The find was made on an expedition organised by Danish underwater contractor JD-Contractor for the Sea War Museum in Thyborøn, in collaboration with British wreck-expert Dr Innes McCartney of Bournemouth University. They were diving from ms Vina.
On 7 September Divernet reported that the same team had located the long-lost British submarine HMS Tarpon off Jutland.
HMS Warrior was heavily damaged and 71 crewmen died during the battle. The remaining 743 were transferred to HMS Engadine as she attempted to tow Warrior back to Britain, but because of the extent of the damage combined with bad weather conditions the cruiser had to be abandoned.
She sank in the northern North Sea between 1 and 2 June, 1916, but could not be found later at the official position given. Unlike the other Jutland wrecks HMS Warrior sank intact rather than as the direct result of an explosion, which has led Gert Normann Andersen of the Sea War Museum to describe the wreck as a “time capsule with all its content” that should remain “very well-preserved for many years yet”.
Thirty wrecks were found and investigated along Engadine’s route using multibeam surveys and ROV video, and Warrior was eventually discovered on 24 August between 19 and 27 miles from the official position.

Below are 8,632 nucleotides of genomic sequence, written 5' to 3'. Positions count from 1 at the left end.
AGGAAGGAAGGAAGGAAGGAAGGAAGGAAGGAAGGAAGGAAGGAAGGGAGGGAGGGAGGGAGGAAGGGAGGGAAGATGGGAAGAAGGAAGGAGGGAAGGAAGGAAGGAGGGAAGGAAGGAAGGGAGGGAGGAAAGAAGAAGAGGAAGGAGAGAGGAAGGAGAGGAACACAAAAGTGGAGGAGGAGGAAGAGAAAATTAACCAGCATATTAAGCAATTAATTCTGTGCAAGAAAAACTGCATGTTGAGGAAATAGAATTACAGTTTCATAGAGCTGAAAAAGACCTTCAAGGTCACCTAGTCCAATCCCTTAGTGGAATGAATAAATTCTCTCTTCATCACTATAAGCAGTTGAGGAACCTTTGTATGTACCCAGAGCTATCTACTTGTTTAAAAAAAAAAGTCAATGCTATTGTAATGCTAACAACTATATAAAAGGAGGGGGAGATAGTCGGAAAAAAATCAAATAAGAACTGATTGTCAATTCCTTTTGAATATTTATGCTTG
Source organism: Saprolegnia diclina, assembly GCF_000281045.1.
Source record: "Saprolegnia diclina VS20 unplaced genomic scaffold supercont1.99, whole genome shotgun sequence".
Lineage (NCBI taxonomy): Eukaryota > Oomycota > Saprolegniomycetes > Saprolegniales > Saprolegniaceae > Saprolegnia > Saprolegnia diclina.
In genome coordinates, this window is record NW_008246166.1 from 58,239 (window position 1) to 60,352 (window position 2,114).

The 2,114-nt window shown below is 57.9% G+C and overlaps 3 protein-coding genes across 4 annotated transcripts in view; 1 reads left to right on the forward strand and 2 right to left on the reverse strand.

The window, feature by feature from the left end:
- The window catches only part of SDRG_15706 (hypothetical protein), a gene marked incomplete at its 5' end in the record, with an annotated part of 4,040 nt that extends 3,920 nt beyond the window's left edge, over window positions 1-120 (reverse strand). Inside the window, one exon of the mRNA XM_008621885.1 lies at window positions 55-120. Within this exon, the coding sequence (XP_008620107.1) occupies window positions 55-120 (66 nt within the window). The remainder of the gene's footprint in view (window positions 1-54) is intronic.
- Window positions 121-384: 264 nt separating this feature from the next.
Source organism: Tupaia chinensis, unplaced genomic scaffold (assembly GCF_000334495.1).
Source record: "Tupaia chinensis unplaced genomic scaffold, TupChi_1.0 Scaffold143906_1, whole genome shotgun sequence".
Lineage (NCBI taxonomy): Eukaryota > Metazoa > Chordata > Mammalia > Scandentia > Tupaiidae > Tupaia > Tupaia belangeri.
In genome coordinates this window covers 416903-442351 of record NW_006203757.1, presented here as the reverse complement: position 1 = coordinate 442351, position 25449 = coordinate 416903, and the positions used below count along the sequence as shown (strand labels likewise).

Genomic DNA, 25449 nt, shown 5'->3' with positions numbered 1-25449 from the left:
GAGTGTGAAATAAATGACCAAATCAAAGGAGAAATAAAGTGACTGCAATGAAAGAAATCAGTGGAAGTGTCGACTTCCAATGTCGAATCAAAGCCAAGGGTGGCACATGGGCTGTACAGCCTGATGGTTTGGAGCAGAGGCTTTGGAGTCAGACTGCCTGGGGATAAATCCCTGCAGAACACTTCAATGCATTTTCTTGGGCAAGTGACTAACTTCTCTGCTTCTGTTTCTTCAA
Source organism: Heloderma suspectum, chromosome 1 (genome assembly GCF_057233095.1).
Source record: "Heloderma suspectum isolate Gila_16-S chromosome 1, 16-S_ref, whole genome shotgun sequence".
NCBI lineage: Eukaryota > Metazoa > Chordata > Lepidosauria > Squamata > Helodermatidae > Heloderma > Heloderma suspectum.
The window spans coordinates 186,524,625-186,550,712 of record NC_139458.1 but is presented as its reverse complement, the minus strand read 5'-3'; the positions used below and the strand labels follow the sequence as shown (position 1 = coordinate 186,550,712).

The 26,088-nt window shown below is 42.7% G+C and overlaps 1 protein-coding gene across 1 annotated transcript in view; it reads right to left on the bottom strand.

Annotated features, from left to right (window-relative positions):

The ship lies inverted, with the highest point at 68m, according to the Sea War Museum. Its ROV inspection revealed the two large propellers and thick propshafts at the stern with the remains of a lifeboat nearby, and along the sides the mounts of several guns visible, with the barrel of one lying on the seabed.
The mast has broken away, and the top of it lies beneath the wreckage, indicating that it had struck the seabed first. The large anchors remain in place at the bow, and several portholes could be seen.
There were shoals of cod and other fish in and around the wreck, and one large trawl-net snagged over it.
You can see an animated version of the multibeam scans here and ROV footage here
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